Proof that -(a + b) = (-a) + (-b)

This is the second to the last post on proofs of the Basic Algebra Theorems. In this post, we prove that -(a + b) = (-a) + (-b).

Theorem

For any a and b,  -(a + b) = (-a) + (-b).

Proof

– (a + b) = (-1)(a + b) by Corollary 1 of this theorem on the product of positive and negative numbers.

By the Distributive Property (Axiom 4), we have (-1)(a + b) = (-1)(a) + (-1)(b).

(-1)(a) + (-1)(b) = (-a) + (-b) again, by Corollary 1 of this theorem.

This ends the proof.

Proof that the Product of Any Number and Zero is Zero

We continue the series of proofs of the basic theorems in Algebra.  In this post, we use the Axioms of Real Numbers to prove that the product of any number and zero is zero. You may go back the the preceding link to review the axioms stated below.

Theorem

For any number a, 0a = 0.

Proof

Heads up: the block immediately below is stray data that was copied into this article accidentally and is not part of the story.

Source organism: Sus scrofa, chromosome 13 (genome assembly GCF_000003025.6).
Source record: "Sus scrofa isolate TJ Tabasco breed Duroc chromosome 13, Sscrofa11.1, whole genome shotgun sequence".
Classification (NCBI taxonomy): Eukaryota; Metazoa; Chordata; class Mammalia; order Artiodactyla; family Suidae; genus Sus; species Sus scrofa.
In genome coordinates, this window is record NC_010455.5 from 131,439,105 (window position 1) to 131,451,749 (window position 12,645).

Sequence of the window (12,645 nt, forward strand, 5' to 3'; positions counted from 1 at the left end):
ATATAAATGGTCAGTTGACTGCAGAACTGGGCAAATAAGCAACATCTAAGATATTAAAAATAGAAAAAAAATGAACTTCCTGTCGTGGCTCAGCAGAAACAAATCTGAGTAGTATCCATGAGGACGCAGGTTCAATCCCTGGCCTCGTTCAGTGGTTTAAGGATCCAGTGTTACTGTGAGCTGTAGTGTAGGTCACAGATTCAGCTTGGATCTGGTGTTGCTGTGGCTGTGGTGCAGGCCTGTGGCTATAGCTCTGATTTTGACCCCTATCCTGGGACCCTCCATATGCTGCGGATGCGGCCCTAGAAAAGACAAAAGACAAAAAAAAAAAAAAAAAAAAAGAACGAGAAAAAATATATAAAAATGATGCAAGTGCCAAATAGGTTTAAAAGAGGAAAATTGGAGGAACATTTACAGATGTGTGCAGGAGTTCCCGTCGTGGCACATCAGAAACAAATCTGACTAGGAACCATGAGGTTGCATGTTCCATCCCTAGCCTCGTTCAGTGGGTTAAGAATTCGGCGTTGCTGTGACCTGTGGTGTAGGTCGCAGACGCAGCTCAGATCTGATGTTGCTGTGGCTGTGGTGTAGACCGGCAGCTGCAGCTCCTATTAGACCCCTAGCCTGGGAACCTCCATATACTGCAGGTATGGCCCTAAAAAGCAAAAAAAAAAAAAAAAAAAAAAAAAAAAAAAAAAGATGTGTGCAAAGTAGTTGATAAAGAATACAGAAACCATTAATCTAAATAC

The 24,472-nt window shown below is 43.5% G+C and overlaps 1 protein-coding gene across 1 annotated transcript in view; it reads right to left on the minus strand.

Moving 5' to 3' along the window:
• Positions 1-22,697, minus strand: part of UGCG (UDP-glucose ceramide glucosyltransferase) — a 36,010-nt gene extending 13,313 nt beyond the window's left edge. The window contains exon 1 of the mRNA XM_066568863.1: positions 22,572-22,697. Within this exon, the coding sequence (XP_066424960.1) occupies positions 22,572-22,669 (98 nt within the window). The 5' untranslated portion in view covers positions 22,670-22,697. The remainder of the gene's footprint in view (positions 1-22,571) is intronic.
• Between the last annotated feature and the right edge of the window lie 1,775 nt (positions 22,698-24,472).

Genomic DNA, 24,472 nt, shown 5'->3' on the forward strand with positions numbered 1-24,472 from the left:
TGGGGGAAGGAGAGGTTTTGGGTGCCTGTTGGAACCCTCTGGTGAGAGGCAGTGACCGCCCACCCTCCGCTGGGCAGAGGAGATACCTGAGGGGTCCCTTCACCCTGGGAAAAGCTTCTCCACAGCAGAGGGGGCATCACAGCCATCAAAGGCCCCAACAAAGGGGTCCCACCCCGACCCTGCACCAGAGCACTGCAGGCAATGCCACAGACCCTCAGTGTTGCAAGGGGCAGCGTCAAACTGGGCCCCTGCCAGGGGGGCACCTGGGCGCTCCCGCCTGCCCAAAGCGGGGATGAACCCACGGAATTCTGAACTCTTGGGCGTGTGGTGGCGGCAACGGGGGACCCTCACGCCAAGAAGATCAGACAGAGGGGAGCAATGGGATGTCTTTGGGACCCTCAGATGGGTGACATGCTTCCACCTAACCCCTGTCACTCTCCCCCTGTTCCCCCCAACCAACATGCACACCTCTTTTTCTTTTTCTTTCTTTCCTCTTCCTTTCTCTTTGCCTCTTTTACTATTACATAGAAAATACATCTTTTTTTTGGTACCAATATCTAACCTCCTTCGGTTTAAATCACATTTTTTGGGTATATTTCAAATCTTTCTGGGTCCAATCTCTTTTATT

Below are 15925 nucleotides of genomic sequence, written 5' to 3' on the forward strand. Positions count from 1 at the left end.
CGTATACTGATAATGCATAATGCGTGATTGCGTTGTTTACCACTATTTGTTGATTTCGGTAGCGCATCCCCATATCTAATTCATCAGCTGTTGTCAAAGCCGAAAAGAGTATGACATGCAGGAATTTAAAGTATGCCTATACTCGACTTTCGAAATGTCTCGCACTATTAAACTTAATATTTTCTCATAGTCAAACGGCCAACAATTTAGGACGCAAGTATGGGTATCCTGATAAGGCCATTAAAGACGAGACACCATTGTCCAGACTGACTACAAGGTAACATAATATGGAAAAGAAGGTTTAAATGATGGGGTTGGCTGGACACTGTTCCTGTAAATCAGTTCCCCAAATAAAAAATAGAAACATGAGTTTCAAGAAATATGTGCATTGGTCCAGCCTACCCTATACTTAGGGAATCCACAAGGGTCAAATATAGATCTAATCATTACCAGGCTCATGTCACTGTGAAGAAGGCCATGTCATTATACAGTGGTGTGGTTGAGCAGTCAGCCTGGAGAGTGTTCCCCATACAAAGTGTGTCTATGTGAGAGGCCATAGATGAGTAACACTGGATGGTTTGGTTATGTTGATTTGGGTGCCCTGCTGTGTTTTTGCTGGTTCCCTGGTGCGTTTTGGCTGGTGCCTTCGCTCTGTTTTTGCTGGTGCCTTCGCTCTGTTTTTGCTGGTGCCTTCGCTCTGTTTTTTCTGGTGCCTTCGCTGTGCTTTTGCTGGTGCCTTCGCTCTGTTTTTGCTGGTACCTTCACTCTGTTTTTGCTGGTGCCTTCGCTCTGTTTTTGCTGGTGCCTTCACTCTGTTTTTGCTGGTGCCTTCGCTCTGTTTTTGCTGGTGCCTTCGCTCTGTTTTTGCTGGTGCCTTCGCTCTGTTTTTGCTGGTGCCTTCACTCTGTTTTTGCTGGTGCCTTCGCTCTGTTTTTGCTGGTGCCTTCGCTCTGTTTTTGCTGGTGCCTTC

We know that 0 + 0 = 0. Multiplying both sides by a, we have

(0 + 0)a = 0a.

By the Distributive Property (Axiom 4), we get

0a + 0a = 0a.

Since by Axiom 5A, any number has an Additive Identity (recall c = c + 0 for any c), we can add 0, the right hand side of the equation giving us

0a + 0a = 0a + 0.

By the Cancellation Law, we eliminate one 0a on both sides of the equation resulting to

0a = 0

which is what we want to prove.

The Sum of the First n Positive Integers

According to an anecdote, the math genius Carl Friedrich Gauss, added all the numbers from 1 through 100 when he was at a very young age. The sum of the first positive 100 integers is 5050 and Gauss was able to give this sum in less than a minute. True or not, how can we get the sum of all these numbers with admirable speed? Well, it’s not really that hard.

sum-of-first-n-positive-integers

If you want to be a great mathematician someday like Gauss, you must learn to explore problems and look for patterns. Notice that if you add the first $latex 100$ integers, the sum of the largest and the smallest integer is $latex 101$. Also, the sum of the second largest and the second smallest is $latex 101$. This also goes with the third largest and the third smallest and so on. Since there are the first $latex 100$ numbers can be divided into $latex \frac{100}{2}=50$ pairs, each of which has a sum of $latex 101$, the sum of all the numbers is $latex 50(101) = 5050$. We will use this strategy to generalize. We explore the sum of the first positive n integers. Continue reading